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Three Republicans compete for Secretary of State

2022 Primary Secretary of State Candidates.jpg
Posted at 3:15 AM, May 04, 2022
and last updated 2022-05-04 16:24:21-04

IDAHO — The current Secretary of State Lawrence Denney is not running for re-election — three republicans will be on the primary ballot, vying for the position.

All three Republican candidates said ensuring election integrity would be a focus if they're elected.

Phil McGrane

Phil McGrane is currently the Ada County Clerk and said he would implement more training and continue to focus on cybersecurity.

"Four years ago, I started the Idaho election's conference to bring everyone together from all 44 counties to learn together, to do professional development and I think we need to continue to build on that," he said.

McGrane points to his record as Secretary of State and the ways Ada County has increased accessibility, while he said, maintaining security, especially with early voting.

"When someone goes to an early voting location, we'll ask them for their ID and we can just scan the barcode right on the back of their drivers license, looking them up and when we do that and we check them in, it communicates it out instantly to all the other early voting locations."

McGrane said the ballots are also printed on the spot during early voting, removing the possibility of ballots being tampered with.

On whether Idaho has a problem with voter fraud, McGrane said, "Our country does have a history of voter fraud and we need to protect against it. Our country also has a history of voter suppression and we need to recognize that. And we need to be able to have honest in-depth conversations about how to balance those roles so that we don't make it so secure that no one can vote and we also don't make it so lax that it's easy to tamper with."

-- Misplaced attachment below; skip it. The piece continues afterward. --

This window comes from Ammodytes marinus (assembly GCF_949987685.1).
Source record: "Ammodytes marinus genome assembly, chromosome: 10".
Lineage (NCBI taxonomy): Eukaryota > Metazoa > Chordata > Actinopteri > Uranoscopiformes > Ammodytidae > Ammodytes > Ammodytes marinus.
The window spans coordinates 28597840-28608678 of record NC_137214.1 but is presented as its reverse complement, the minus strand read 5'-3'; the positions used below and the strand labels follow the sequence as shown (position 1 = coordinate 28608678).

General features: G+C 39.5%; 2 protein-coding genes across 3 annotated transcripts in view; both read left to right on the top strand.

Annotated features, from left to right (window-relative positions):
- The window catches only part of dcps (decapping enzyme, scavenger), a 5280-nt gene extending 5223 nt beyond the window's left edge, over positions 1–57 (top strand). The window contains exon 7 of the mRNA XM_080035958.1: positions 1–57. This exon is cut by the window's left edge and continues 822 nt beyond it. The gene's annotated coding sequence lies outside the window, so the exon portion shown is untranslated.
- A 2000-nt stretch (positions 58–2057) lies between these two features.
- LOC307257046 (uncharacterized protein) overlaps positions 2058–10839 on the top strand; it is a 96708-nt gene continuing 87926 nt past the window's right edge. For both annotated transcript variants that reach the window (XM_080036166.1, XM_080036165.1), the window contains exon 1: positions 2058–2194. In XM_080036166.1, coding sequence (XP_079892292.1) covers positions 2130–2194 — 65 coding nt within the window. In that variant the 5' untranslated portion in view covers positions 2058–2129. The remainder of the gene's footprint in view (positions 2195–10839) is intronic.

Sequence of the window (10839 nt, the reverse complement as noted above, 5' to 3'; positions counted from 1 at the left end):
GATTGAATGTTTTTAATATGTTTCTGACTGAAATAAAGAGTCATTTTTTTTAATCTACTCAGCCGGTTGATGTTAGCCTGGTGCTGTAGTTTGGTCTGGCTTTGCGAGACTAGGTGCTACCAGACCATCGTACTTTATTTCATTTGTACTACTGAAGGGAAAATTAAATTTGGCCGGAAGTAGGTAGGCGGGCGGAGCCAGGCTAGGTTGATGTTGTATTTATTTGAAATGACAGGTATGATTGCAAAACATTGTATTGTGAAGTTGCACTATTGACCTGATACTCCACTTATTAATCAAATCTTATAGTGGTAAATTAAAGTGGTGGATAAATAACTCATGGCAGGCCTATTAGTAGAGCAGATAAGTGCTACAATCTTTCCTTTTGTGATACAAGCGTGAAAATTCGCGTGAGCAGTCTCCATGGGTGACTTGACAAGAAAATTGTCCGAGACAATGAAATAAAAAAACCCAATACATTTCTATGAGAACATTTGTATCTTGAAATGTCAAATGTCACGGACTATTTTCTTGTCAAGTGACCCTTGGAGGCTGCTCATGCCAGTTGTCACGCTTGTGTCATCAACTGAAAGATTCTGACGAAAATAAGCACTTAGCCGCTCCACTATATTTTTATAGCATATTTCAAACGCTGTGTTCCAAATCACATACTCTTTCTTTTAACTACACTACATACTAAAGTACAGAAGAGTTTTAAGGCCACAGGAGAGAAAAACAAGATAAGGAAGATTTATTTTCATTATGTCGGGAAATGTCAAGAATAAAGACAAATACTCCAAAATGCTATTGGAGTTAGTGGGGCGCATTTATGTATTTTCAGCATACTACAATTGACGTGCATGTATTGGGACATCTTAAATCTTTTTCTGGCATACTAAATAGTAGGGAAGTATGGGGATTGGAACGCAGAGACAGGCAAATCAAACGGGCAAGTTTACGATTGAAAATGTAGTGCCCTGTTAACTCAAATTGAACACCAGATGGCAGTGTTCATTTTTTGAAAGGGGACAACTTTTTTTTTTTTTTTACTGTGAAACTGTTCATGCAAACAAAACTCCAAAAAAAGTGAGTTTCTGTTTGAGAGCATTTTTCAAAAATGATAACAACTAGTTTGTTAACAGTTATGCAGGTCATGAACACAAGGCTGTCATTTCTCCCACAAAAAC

Additionally, in his role as Ada County Clerk he said he knows there is fraud, but it's not a widespread problem.

"We have cases that we've pursued and prosecuted here in Ada County just in the past two years," he said. "It's not rampant, it's not widespread."

The Secretary of State is also a member of the land board. This is a group of government officials who oversee the management of endowment lands—land given to Idaho at statehood and used to raise money for public schools and other beneficiaries.

McGrane says the fact that he's a lawyer will be beneficial in this role.

"Last year the Land Board turned over $100,000,000 to public education here in the state," he said. "We need to make sure we don't just continue that benefit for next year but we can do it as an endowment in the long run."

Dorothy Moon

Dorothy Moon is currently a Representative in the State Legislature.

She also has experience in another state with working to execute elections.

"I was born in Kansas City, and raised in the Ozarks, I did work elections in my 20s." she said. "I know how to tabulate, I know how to add up ballots and I know how to make sure everybody gets a level playing field."

She says in talking with groups across the state, that election integrity is one of the biggest concerns she hears.

"I think as long as we tighten up some of these--the smaller issues then we won't have a big issue in Idaho and everyone won't have doubt that our elections are fair," Moon said.

Moon introduced legislation during this year's session aiming to fix things she says are these smaller issues.

The first draft of her bill would have done away with same-day voter registration.